Glutamine Synthetase: Role in Neurological Disorders

Arumugam R. Jayakumar, Michael D Norenberg

Research output: Contribution to journalReview article

26 Scopus citations

Abstract

Glutamine synthetase (GS) is an ATP-dependent enzyme found in most species that synthesizes glutamine from glutamate and ammonia. In brain, GS is exclusively located in astrocytes where it serves to maintain the glutamate-glutamine cycle, as well as nitrogen metabolism. Changes in the activity of GS, as well as its gene expression, along with excitotoxicity, have been identified in a number of neurological conditions. The literature describing alterations in the activation and gene expression of GS, as well as its involvement in different neurological disorders, however, is incomplete. This review summarizes changes in GS gene expression/activity and its potential contribution to the pathogenesis of several neurological disorders, including hepatic encephalopathy, ischemia, epilepsy, Alzheimer's disease, amyotrophic lateral sclerosis, traumatic brain injury, Parkinson's disease, and astroglial neoplasms. This review also explores the possibility of targeting GS in the therapy of these conditions.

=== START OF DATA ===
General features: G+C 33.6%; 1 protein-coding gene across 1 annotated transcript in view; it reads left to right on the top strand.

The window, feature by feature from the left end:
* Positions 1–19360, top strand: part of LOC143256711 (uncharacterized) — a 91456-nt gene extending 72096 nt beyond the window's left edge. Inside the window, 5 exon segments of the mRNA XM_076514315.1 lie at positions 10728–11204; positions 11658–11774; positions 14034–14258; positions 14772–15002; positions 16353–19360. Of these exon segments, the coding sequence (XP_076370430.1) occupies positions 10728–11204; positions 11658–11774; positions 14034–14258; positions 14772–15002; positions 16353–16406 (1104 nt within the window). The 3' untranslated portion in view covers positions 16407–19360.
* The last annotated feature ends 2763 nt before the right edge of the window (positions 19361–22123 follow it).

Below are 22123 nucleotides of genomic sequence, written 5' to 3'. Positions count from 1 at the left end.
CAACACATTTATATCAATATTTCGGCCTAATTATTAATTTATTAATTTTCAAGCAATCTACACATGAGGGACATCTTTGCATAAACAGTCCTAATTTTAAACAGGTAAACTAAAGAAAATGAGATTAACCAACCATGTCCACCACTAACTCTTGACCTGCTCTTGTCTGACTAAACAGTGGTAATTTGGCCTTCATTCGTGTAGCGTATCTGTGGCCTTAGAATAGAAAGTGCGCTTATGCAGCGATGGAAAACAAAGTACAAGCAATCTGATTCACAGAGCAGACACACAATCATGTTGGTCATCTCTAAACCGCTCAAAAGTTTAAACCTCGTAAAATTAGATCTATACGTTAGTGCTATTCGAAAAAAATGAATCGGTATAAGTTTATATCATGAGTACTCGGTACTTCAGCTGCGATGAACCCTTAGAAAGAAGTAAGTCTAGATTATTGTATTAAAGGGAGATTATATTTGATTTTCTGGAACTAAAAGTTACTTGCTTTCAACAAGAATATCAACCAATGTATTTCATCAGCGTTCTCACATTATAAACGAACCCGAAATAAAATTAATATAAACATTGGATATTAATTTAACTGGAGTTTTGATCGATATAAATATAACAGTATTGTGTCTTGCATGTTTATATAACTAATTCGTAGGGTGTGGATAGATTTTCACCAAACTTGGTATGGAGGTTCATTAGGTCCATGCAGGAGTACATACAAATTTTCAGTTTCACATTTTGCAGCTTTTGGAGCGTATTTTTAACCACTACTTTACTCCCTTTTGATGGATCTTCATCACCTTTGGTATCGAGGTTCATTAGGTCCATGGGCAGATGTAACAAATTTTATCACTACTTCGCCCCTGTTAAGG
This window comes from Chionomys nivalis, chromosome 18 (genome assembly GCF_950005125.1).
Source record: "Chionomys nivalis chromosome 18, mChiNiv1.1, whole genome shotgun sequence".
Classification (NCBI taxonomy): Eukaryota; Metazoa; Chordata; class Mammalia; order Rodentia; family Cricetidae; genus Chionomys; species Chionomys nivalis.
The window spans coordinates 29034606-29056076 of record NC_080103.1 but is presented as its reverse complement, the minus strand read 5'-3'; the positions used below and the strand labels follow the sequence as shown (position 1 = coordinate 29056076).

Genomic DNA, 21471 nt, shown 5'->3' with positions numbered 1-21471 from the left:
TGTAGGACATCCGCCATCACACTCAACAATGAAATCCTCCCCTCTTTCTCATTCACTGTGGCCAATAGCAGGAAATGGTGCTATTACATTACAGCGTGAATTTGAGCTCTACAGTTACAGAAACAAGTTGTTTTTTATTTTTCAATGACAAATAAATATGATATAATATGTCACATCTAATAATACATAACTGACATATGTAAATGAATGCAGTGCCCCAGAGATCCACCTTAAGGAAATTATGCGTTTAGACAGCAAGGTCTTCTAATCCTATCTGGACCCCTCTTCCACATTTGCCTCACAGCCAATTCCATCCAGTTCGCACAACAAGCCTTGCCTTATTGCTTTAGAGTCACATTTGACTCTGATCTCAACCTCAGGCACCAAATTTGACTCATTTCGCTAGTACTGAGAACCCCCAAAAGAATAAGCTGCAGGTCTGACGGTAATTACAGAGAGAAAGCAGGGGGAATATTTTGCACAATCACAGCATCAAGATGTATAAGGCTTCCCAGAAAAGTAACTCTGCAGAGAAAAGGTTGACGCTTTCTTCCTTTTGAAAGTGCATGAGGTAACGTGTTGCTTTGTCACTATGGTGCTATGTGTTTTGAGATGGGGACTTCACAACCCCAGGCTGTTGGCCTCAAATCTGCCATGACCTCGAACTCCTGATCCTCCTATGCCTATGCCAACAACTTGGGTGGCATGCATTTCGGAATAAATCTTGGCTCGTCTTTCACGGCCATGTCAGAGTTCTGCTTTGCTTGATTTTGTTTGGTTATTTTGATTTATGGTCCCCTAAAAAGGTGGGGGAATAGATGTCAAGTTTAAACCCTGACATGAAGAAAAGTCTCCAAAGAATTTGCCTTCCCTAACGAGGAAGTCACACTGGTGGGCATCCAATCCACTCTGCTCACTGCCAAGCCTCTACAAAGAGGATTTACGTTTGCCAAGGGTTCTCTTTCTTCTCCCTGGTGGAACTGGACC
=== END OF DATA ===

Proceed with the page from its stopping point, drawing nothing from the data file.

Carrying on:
Original languageEnglish (US)
Pages (from-to)327-350
Number of pages24
JournalAdvances in neurobiology
Volume13
StatePublished - Jan 1 2016

Keywords

  • Ammonia
  • Astrocytes
  • Excitotoxicity
  • Glutamine
  • Glutamine synthetase
  • Neurological disorders
  • Neurotoxicity
  • Therapy

ASJC Scopus subject areas

  • Biochemistry
  • Neurology
  • Developmental Neuroscience
  • Cellular and Molecular Neuroscience

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